Governments must also be made to see the socio-economic wisdom of addressing the problem now. The costs of inaction are prohibitive. If poverty is not eliminated, we will pay for it for generations to come through lost productivity, lost opportunity, lost participation as well as through the health-care system, the criminal justice system, and the social support system.
The costs are already staggering. A study by The Ontario Association of Food Banks found the cost of poverty in Canada ranges between $72.5 billion and $86.1 billion per year.
While the present situation is dismal, there are several rays of hope. In the throne speech on Nov. 12, 2010, the government of P.E.I. announced that as of April 1, 2011, it would end its clawback of the National Child Benefit for families on social assistance. Secondly, the government promised that early in the new year it will release a poverty reduction discussion paper. Another source of optimism for reform is that on Nov. 30, the P.E.I. legislature’s standing committee on Health, Social Development and Seniors tabled a report saying that our social services programs need an overhaul and a new infusion of cash in order to deal with issues caused by poverty.
On the federal side, there is some cause for hope, too. Just a few weeks ago, a House of Commons standing committee issued a report recommending the federal government immediately commit to an action plan to reduce poverty in Canada that would incorporate a human rights framework and provide for consultations with all stakeholders. It also recommended the creation of a new federal transfer fund to support provincial and territorial poverty reduction initiatives.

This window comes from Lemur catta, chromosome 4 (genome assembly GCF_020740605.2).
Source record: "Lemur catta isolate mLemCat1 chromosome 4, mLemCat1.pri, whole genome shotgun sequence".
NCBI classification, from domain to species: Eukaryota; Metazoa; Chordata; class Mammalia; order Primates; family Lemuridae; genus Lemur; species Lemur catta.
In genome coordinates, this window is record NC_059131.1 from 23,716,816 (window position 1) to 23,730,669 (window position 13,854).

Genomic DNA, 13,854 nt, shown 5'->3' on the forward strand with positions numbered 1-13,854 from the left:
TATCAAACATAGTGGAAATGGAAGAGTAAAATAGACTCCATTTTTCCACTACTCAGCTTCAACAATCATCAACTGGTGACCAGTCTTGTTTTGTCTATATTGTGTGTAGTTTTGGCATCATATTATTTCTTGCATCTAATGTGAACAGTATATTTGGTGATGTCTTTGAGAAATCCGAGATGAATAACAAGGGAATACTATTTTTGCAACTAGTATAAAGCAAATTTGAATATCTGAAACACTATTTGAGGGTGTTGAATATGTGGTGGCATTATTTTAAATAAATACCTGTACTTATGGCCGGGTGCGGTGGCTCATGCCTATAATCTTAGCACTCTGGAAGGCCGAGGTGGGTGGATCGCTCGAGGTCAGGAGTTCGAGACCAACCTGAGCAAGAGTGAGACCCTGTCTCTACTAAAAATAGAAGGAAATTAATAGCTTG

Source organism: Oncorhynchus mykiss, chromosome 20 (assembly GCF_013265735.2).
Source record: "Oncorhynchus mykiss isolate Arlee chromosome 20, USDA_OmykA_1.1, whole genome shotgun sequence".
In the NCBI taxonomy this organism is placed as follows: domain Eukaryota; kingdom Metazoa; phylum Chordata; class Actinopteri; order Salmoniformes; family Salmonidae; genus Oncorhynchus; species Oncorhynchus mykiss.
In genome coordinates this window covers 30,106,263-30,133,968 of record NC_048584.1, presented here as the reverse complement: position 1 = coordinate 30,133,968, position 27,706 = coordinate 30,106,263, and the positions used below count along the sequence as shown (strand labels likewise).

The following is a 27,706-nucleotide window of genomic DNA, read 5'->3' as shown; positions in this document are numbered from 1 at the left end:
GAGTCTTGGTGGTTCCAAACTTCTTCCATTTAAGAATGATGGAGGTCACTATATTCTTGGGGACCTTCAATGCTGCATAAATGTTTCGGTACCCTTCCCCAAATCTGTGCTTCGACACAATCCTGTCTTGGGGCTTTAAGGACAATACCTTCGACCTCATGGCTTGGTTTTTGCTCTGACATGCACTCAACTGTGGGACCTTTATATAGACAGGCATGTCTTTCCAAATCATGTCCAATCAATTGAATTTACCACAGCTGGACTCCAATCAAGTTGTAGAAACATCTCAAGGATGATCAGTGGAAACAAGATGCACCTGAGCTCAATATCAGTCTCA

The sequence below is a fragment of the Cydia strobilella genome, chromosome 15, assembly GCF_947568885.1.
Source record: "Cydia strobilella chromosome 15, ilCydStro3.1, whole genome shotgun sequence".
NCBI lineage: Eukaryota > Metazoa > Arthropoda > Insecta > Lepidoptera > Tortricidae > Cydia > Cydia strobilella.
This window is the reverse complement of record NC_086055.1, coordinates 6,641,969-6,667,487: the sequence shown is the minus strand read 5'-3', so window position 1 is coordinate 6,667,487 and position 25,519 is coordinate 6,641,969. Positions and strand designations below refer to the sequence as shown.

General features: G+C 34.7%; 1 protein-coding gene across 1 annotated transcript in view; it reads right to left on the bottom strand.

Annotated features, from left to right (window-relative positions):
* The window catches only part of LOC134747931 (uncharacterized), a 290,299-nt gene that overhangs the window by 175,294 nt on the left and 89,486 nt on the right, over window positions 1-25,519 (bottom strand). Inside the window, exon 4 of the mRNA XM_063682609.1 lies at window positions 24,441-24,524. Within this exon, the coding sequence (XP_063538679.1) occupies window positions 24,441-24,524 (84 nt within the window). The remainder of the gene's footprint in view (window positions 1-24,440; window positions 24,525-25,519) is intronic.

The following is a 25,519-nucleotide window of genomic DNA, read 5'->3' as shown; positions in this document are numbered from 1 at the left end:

All of these promises and recommendations are encouraging, but so far they are just words. We need action. It is incumbent on we, the people, to ensure there is follow-through. We must keep the pressure on leaders by holding governments accountable for their commitments towards reducing poverty.
I hope Islanders will take advantage of the opportunity to show their solidarity with the poor by taking part in the consultations that are to follow the release of the government’s discussion paper. Government is much more likely to respond favourably if there is a strong demonstration of broad public support for poverty reduction measures.
2011 is just around the corner. It will also be elections year in Canada at both the federal and provincial levels. This presents an opportunity for us to put poverty reduction on the top of both provincial and federal political agendas. Why not make it a 2011 New Year’s resolution to take some action to impress upon our politicians and political parties that poverty in Prince Edward Island and Canada is intolerable and that its reduction must be priority one for our governments. Join an anti-poverty advocacy group. Speak or write to your MLAs and MPs and those hoping to replace them saying simply: I want you to make poverty reduction priority number one it is a matter of Human Rights.